The advice of a father often carries heavy weight, but in LaTasha Rowe’s case, the general counsel and chief compliance officer at NFM Lending was motivated by her father’s words in ways that would help define her career.
“My dad always told us that home ownership was a way to create generational wealth not just for yourself, but for your children,” Rowe remembers. “As an African American woman, I understand personally that there are things that we can do to create better access to credit and mortgage products for underserved and minority communities.”
Rowe’s journey is an amazing one. A mother at just fifteen, the lawyer-to-be would eventually be driven to her Virginia bar exam by her son, who had grown up attending college and law school with his mother. Rowe’s focus on financial independence, inspired by her father, wasn’t just sound advice. It was born from a car accident that thrust Rowe’s family into the direst of situations and left their future in jeopardy.
And now, nearing ten years at NFM Lending, Rowe continues to help her company find new and innovative ways of creating generational wealth and economic parity for those who often have the hardest time finding access to fair and equal lending.
LaTasha Rowe discusses the growth and evolution of NFM Lending during her tenure:
“LaTasha has that rare, winning combination of being very smart and exhibiting great common sense,” say Rowe’s external partners, Silverman Thompson partner Bill Sinclair and Bowie & Jensen member Nicole Windsor. “Throw in her approachability, good humor, and infectious laugh, and she’s an absolute delight with whom to work.”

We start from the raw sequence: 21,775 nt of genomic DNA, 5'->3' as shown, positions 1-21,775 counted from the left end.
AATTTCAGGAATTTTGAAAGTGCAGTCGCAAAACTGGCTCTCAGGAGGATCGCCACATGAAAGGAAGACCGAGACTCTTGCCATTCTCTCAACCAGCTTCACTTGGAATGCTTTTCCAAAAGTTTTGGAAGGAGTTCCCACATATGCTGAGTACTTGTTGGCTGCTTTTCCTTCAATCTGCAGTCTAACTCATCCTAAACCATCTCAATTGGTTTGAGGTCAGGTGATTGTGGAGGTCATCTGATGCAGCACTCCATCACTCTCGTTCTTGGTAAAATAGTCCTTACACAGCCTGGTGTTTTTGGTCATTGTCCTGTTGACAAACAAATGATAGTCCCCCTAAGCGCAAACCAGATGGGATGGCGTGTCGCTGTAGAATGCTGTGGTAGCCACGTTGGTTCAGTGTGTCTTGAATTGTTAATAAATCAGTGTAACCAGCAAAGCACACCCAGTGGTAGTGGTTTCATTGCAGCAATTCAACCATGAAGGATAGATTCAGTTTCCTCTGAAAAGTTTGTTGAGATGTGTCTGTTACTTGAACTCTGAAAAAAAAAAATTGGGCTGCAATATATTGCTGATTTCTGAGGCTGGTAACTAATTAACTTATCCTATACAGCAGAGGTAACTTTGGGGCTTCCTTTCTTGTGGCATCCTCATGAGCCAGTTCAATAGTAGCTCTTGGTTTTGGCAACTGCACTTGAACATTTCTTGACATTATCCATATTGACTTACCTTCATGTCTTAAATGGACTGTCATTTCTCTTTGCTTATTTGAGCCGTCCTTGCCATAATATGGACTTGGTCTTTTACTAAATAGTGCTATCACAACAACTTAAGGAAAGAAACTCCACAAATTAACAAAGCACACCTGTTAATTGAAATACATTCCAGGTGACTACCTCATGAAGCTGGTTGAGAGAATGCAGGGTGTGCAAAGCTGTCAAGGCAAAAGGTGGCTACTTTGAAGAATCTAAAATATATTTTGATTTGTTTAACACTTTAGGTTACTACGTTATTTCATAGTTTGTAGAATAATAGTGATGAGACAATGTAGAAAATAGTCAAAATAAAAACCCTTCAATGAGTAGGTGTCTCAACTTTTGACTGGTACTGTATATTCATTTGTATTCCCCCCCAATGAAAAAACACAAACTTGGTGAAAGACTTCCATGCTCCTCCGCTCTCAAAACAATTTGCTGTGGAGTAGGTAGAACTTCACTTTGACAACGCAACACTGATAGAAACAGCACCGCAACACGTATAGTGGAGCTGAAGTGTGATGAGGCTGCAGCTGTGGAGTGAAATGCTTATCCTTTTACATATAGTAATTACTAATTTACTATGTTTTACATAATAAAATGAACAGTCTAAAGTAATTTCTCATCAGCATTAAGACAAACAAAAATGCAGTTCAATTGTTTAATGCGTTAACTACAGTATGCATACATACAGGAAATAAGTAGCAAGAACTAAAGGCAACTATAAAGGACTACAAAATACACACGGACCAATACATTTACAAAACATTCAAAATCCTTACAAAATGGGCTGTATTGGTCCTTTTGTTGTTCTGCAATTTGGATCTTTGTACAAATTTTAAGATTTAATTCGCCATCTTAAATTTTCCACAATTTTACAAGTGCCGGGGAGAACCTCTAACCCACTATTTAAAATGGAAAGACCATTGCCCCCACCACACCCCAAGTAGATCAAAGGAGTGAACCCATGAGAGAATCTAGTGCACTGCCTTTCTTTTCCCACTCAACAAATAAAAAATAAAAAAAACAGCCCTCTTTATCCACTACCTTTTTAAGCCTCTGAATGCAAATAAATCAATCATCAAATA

Self-Made but Not Alone
The philosophy of Rowe, and, on a more general level, the leadership team at NFM Lending, is best embodied by the story of Rowe’s father. A dedicated employee, he was wrongfully terminated after a car accident on the job because his employer didn’t want to pay out workers’ compensation. Rowe’s father, not only facing economic hardship but also told he’d probably never walk again, obtained legal counsel. He was eventually awarded enough compensation to start his own business.
Rowe’s father would eventually walk again. Having surpassed his seventy-fifth birthday recently, he sent Rowe a video of him riding a bicycle. He’s “in better shape than any of his children,” the lawyer says, laughing. And his business, which started with two employees, grew into a thriving company with a workforce of more than one thousand.
The counsel from the family’s lawyer provided the inspiration for Rowe’s own career. She witnessed firsthand the ability of an individual to rise up and flourish if given a fair chance to do so.
“I saw that as an attorney, I could help others who may not be as knowledgeable and may have had setbacks in their lives,” Rowe says. “I could have an impact and be one of those positive people you need in your circle, who can help you be successful regardless of what life hands you.”
A Chance for All
After several years in a successful practice of her own, Rowe was approached by a former colleague about getting into the mortgage industry. Having just lived through the economic recession of 2008, Rowe’s mind was pretty well made up.
“Frankly, I was like, ‘No way,’” Rowe says bluntly. “The perception was that anyone in the mortgage industry was the bad guy and had gotten us in this problem in the first place.”